Right, that’s that done for another six months. It’s been a mixed bag, with some big winners and losers and a few surprises along the way. Here’s a look at some of the big themes from the past month’s reporting season.
There’s no room for disappointment
The stock market can be brutal at times, just ask shareholders in any company that fell short of profit expectations or lowered their guidance in February.
“If you’ve changed your guidance to the downside you’ve been hurt and hurt badly,” IG market strategist Evan Lucas said.
Woolworths became probably the most high profile example on Friday, with its share price dropping eight per cent after abandoning its previous profit forecast.
Another examples is IAG, which reported a 10 per cent slide in its first half profit and disappointed analysts with its outlook for the year, sending its share price more than eight per cent lower.
Everyone loves a buyback
But shareholders can forgive even a dismal result on the promise of some extra cash.
Just look at Seven Group, which reported a 74 per cent profit slide but saw its share price lift almost ten per cent after announcing it would buy back almost 18 million shares.
“If you’ve returned capital to shareholders by an increased dividend or share buyback you’ve done very well,” Mr Lucas said.
Other companies to soar after announcing buybacks include Nine (up 8.5 per cent), Rio Tinto, and Fairfax.
No one is looking for growth
Companies spend a lot of time talking about cost cutting during February, but outside of a notable few – think Dominoes and Telstra which are actively expanding overseas – growth was not on the agenda.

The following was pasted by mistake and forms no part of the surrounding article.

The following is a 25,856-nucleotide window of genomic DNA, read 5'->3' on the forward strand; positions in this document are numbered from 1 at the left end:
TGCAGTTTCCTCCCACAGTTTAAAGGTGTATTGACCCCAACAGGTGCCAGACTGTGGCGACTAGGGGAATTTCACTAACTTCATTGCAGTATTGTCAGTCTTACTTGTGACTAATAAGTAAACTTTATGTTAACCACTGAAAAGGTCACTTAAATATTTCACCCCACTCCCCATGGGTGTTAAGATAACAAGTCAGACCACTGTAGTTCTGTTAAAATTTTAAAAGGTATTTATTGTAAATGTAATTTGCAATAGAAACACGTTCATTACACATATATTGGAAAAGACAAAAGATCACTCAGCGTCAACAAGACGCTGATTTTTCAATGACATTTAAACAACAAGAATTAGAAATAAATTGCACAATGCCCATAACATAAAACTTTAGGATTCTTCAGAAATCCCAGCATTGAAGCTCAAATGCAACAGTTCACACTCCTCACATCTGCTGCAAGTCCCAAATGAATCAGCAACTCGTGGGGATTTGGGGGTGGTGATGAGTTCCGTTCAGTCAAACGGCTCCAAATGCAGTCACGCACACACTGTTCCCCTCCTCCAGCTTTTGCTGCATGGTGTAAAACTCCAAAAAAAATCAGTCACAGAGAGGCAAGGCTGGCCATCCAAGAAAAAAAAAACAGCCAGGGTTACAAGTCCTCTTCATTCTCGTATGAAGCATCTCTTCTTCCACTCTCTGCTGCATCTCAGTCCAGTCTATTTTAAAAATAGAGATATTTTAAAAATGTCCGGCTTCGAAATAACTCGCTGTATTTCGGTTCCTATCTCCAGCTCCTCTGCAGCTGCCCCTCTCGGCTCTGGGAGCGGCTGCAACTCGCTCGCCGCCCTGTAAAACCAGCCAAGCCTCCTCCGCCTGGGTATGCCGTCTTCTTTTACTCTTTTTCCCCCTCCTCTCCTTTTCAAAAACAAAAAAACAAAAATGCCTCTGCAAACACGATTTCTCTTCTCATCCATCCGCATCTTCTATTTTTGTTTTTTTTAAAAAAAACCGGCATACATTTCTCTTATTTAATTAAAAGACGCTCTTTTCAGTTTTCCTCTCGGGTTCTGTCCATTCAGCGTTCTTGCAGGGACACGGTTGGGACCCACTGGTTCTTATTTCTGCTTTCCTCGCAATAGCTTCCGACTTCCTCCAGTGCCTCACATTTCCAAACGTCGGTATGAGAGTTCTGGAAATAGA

“There is not what you would call overly optimistic themes coming out of the market,” Mr Lucas said.
“It’s all about consolidating their current operations and making sure they are as efficient as possible.”
This is an extension of a theme that’s been going on for several years now as businesses focus on getting their house in order, rather than risk taking in what some see as an unwelcoming economic climate.
Debt is a dirty word
Instead of investing in new growth, many companies are paying down debt as quickly as practicable.
This is especially true for mining companies, which have ramped up spending over the past decade to take advantage of surging demand from China and are now trying to wind it back quickly.
“Look at Rio, look at BHP, look at most of the mining space, look at the energy space, they’re all looking to reduce capital expenditure, they’re all looking to bring debt down,” Mr Lucas said.